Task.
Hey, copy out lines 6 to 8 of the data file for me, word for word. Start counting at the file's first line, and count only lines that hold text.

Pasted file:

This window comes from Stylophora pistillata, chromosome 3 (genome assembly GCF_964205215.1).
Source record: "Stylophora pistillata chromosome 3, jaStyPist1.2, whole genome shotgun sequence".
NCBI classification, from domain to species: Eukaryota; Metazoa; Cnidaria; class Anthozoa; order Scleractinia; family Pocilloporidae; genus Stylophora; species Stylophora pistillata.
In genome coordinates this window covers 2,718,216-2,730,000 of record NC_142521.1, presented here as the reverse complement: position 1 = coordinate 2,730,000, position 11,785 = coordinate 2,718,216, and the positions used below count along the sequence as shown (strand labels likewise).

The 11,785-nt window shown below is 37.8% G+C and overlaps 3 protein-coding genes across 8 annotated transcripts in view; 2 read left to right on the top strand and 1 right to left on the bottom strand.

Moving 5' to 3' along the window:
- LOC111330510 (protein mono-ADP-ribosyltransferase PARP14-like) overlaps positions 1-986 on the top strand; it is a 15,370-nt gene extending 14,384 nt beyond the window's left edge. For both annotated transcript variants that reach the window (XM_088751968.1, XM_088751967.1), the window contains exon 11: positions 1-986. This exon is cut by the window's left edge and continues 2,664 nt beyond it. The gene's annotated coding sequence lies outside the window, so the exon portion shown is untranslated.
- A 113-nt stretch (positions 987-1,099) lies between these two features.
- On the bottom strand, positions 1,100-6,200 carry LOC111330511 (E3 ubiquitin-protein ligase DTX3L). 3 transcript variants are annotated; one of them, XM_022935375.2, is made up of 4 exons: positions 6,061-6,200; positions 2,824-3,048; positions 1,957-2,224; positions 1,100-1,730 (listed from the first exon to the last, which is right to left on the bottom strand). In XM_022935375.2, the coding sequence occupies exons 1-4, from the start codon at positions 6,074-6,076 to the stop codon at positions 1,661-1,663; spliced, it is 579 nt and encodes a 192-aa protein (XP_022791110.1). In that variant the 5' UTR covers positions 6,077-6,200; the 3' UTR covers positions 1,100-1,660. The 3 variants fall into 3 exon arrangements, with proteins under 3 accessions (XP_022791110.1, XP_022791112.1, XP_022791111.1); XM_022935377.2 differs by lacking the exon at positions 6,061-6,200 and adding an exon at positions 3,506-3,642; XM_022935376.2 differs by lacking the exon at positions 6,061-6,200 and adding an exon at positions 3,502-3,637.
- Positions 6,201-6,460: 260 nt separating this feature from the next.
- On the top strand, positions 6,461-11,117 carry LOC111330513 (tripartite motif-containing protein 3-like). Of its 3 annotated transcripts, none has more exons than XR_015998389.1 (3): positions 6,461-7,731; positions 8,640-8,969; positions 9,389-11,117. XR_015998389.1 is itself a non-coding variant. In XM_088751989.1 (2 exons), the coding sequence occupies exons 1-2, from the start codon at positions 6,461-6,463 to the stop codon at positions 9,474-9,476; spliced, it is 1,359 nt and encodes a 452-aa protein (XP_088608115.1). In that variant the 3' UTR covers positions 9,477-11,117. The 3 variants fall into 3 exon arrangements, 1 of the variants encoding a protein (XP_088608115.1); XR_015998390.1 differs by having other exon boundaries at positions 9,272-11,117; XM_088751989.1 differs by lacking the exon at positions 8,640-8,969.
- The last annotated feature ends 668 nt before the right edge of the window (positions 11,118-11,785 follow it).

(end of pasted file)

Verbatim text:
Moving 5' to 3' along the window:
- LOC111330510 (protein mono-ADP-ribosyltransferase PARP14-like) overlaps positions 1-986 on the top strand; it is a 15,370-nt gene extending 14,384 nt beyond the window's left edge. For both annotated transcript variants that reach the window (XM_088751968.1, XM_088751967.1), the window contains exon 11: positions 1-986. This exon is cut by the window's left edge and continues 2,664 nt beyond it. The gene's annotated coding sequence lies outside the window, so the exon portion shown is untranslated.
- A 113-nt stretch (positions 987-1,099) lies between these two features.